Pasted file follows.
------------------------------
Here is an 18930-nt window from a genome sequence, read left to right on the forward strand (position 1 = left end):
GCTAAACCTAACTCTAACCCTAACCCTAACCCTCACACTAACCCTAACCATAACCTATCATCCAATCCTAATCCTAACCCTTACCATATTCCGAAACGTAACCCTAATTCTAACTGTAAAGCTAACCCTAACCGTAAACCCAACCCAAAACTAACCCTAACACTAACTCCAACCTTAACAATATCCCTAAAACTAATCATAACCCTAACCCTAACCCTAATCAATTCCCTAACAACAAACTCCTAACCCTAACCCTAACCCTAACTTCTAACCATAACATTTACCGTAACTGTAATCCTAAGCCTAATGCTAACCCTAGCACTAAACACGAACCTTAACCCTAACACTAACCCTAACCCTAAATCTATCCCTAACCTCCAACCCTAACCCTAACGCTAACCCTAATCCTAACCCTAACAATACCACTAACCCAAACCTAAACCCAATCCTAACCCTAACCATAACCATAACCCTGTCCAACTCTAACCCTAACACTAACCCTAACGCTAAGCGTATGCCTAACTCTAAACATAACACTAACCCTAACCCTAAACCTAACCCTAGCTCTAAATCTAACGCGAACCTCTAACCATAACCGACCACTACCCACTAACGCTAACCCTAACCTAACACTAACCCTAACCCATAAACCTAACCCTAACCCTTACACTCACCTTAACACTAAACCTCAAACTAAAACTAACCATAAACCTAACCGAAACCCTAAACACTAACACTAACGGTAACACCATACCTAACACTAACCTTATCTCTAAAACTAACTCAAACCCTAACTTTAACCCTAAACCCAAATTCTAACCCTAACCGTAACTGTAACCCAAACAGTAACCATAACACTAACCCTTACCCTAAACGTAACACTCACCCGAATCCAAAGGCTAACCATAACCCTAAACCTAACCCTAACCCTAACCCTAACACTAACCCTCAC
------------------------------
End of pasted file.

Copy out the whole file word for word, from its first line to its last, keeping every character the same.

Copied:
Here is an 18930-nt window from a genome sequence, read left to right on the forward strand (position 1 = left end):
GCTAAACCTAACTCTAACCCTAACCCTAACCCTCACACTAACCCTAACCATAACCTATCATCCAATCCTAATCCTAACCCTTACCATATTCCGAAACGTAACCCTAATTCTAACTGTAAAGCTAACCCTAACCGTAAACCCAACCCAAAACTAACCCTAACACTAACTCCAACCTTAACAATATCCCTAAAACTAATCATAACCCTAACCCTAACCCTAATCAATTCCCTAACAACAAACTCCTAACCCTAACCCTAACCCTAACTTCTAACCATAACATTTACCGTAACTGTAATCCTAAGCCTAATGCTAACCCTAGCACTAAACACGAACCTTAACCCTAACACTAACCCTAACCCTAAATCTATCCCTAACCTCCAACCCTAACCCTAACGCTAACCCTAATCCTAACCCTAACAATACCACTAACCCAAACCTAAACCCAATCCTAACCCTAACCATAACCATAACCCTGTCCAACTCTAACCCTAACACTAACCCTAACGCTAAGCGTATGCCTAACTCTAAACATAACACTAACCCTAACCCTAAACCTAACCCTAGCTCTAAATCTAACGCGAACCTCTAACCATAACCGACCACTACCCACTAACGCTAACCCTAACCTAACACTAACCCTAACCCATAAACCTAACCCTAACCCTTACACTCACCTTAACACTAAACCTCAAACTAAAACTAACCATAAACCTAACCGAAACCCTAAACACTAACACTAACGGTAACACCATACCTAACACTAACCTTATCTCTAAAACTAACTCAAACCCTAACTTTAACCCTAAACCCAAATTCTAACCCTAACCGTAACTGTAACCCAAACAGTAACCATAACACTAACCCTTACCCTAAACGTAACACTCACCCGAATCCAAAGGCTAACCATAACCCTAAACCTAACCCTAACCCTAACCCTAACACTAACCCTCAC